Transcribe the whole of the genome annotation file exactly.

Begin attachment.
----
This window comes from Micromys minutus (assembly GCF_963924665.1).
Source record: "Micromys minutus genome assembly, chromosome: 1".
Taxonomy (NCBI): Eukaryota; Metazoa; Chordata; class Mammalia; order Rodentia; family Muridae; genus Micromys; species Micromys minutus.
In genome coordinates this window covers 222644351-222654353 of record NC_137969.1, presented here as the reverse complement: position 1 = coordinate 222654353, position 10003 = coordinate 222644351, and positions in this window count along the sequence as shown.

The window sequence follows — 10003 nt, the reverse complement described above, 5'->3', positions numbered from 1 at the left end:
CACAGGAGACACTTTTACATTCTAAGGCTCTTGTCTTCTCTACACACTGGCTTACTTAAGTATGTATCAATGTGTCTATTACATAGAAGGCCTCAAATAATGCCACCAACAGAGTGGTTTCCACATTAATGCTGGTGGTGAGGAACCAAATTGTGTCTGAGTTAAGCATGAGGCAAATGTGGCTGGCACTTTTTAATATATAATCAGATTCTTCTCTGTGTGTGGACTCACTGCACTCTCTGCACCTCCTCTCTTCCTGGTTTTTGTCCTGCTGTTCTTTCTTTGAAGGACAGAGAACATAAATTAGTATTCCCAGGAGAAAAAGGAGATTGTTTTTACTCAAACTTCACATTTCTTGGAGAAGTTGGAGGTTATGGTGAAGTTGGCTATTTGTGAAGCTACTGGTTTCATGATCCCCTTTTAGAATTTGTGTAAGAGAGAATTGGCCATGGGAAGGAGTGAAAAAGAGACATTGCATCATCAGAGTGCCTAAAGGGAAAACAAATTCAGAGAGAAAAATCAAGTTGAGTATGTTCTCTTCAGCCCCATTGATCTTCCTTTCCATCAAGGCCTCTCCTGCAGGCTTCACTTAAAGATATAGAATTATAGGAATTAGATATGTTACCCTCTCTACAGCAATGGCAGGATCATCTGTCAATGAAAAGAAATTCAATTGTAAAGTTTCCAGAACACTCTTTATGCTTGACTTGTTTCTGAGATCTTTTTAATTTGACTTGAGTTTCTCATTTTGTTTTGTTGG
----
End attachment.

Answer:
This window comes from Micromys minutus (assembly GCF_963924665.1).
Source record: "Micromys minutus genome assembly, chromosome: 1".
Taxonomy (NCBI): Eukaryota; Metazoa; Chordata; class Mammalia; order Rodentia; family Muridae; genus Micromys; species Micromys minutus.
In genome coordinates this window covers 222644351-222654353 of record NC_137969.1, presented here as the reverse complement: position 1 = coordinate 222654353, position 10003 = coordinate 222644351, and positions in this window count along the sequence as shown.

The window sequence follows — 10003 nt, the reverse complement described above, 5'->3', positions numbered from 1 at the left end:
CACAGGAGACACTTTTACATTCTAAGGCTCTTGTCTTCTCTACACACTGGCTTACTTAAGTATGTATCAATGTGTCTATTACATAGAAGGCCTCAAATAATGCCACCAACAGAGTGGTTTCCACATTAATGCTGGTGGTGAGGAACCAAATTGTGTCTGAGTTAAGCATGAGGCAAATGTGGCTGGCACTTTTTAATATATAATCAGATTCTTCTCTGTGTGTGGACTCACTGCACTCTCTGCACCTCCTCTCTTCCTGGTTTTTGTCCTGCTGTTCTTTCTTTGAAGGACAGAGAACATAAATTAGTATTCCCAGGAGAAAAAGGAGATTGTTTTTACTCAAACTTCACATTTCTTGGAGAAGTTGGAGGTTATGGTGAAGTTGGCTATTTGTGAAGCTACTGGTTTCATGATCCCCTTTTAGAATTTGTGTAAGAGAGAATTGGCCATGGGAAGGAGTGAAAAAGAGACATTGCATCATCAGAGTGCCTAAAGGGAAAACAAATTCAGAGAGAAAAATCAAGTTGAGTATGTTCTCTTCAGCCCCATTGATCTTCCTTTCCATCAAGGCCTCTCCTGCAGGCTTCACTTAAAGATATAGAATTATAGGAATTAGATATGTTACCCTCTCTACAGCAATGGCAGGATCATCTGTCAATGAAAAGAAATTCAATTGTAAAGTTTCCAGAACACTCTTTATGCTTGACTTGTTTCTGAGATCTTTTTAATTTGACTTGAGTTTCTCATTTTGTTTTGTTGG